parthiv_13
parthiv_13

Its good thing to try on as it looks other side of communication and behavior of people in day to day life and relation. I would implement it with CARE to see how it works.

Cayble
Cayble

Its not just a question of ticking people off with pointing out the irrelevant, or insisting the elephant get the attention it needs when others appear ready to ignore it, there is an ongoing interest in maintaining the proper mix of self preservation combined with a need for genuine resolution to problems that need resolving. Clearly problems that cannot be lived with demand resolution at almost any price, as by definition a failure to resolve them is unlivable. Likewise burning bridges that cannot be lived without demand maintaining those bridges. So in the end, the only true and real conflict for an individual in such meetings would arise where a problem that required resolution in order to be livable would require burning a bridge that could not be lived without. Experience has shown that such a situation hardly ever exists in totality, and as such the clever participant in such meetings will learn how to dance between the raindrops and get as much accomplished as possible without causing alienation and discord that lead to unproductive hostilities and hurt feelings.

Minstrel Mike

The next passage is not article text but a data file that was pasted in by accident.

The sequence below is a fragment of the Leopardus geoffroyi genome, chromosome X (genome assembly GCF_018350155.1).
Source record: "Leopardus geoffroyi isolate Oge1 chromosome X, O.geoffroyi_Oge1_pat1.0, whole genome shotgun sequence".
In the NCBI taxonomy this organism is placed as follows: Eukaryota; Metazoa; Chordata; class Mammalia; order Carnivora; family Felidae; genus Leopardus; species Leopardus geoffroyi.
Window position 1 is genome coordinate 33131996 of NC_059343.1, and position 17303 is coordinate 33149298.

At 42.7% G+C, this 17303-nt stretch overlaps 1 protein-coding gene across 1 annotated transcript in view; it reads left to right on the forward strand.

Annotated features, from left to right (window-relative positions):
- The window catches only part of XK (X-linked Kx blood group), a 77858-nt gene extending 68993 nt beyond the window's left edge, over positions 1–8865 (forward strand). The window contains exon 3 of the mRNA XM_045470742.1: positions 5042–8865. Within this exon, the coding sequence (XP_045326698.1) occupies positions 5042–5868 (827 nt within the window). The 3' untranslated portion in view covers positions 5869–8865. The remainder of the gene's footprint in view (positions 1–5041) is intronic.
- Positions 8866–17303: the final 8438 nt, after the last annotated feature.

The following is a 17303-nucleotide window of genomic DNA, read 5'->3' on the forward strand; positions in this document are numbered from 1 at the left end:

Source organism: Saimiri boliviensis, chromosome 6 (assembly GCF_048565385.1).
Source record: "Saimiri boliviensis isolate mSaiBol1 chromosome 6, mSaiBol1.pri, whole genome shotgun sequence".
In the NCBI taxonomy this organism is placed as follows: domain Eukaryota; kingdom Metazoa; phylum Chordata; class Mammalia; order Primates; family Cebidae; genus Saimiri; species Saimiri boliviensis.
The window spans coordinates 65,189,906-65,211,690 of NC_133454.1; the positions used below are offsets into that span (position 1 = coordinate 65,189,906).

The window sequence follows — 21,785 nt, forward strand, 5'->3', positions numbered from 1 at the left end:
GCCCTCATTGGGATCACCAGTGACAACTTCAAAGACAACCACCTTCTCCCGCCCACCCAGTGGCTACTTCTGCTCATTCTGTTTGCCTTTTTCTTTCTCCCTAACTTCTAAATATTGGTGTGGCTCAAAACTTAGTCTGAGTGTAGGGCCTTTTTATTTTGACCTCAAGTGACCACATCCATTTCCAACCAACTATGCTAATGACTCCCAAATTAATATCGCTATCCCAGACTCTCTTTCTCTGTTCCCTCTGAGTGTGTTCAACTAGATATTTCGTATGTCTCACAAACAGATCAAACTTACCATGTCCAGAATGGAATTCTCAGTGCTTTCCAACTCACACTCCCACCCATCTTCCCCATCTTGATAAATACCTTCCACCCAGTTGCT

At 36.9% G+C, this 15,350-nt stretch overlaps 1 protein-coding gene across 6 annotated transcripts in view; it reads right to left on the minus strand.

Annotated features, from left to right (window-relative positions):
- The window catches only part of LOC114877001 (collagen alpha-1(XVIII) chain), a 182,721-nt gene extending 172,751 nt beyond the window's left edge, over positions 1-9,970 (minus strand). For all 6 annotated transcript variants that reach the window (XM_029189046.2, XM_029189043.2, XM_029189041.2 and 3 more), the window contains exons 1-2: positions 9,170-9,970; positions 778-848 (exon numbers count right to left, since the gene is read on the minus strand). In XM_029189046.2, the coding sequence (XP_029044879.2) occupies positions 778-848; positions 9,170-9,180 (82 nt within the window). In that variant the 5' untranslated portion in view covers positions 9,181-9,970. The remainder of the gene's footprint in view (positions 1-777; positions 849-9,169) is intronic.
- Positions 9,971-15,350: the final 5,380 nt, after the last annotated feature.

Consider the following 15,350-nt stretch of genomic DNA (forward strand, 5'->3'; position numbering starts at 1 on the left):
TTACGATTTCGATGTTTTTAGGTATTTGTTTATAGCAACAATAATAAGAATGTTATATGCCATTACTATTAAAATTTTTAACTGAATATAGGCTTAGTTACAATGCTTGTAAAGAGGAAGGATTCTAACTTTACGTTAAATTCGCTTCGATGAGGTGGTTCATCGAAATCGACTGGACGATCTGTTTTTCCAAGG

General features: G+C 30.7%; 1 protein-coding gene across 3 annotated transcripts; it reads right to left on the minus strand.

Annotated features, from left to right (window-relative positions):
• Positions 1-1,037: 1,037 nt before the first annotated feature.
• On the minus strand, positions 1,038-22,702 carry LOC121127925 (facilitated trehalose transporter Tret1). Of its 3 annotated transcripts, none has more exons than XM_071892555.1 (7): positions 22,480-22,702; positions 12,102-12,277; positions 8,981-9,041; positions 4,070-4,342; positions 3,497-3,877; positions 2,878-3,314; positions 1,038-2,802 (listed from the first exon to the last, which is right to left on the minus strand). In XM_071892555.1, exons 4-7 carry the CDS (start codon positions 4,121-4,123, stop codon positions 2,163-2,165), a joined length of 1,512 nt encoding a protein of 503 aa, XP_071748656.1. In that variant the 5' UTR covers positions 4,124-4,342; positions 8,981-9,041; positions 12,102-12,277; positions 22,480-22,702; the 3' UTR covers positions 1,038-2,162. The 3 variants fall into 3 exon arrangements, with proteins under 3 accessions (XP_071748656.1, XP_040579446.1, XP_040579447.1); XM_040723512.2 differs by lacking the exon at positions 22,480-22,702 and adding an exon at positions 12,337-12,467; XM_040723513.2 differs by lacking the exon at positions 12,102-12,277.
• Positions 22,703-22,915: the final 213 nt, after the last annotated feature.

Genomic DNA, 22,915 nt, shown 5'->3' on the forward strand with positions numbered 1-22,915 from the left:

Minstrel Mike

I use those techniques all the time. It keeps the meetings I'm in reasonably short and it keeps me from getting invited to many meetings. Some folks think face time is good. Depends on the office. If it is, attend meetings well. If the office is focused on getting things done, being ruthless truthful will enhance your rep and keep you out of pointless meetings. If you can clearly state at the beginning why any decision made here will be overturned or ignored by higher-ups, then (after 2 or 3 proof mtgs), folks quit wasting your time blowing hot air over irrelevant "decisions." Q1. What is the problem we are trying to solve? (if no problem, then adjourn. Info mtgs are better done thru e-mail). Q2. Are we the right folks to solve it?

tmurphy
tmurphy

Death by Meeting is excellent. Just how do you make it happen when it isn't your meeting? How do you get control of a meeting where you are not the lead? Just sit there and take it?

zd
zd

That way you don't get invited to fill chairs at useless meetings; when you do get invited it means you're really needed and people will listen to you opinions with more respect. Misbehaviour has a lot going for it... Unfortunately it means you don't get invited to client events and miss out on the free booze. Hey ho.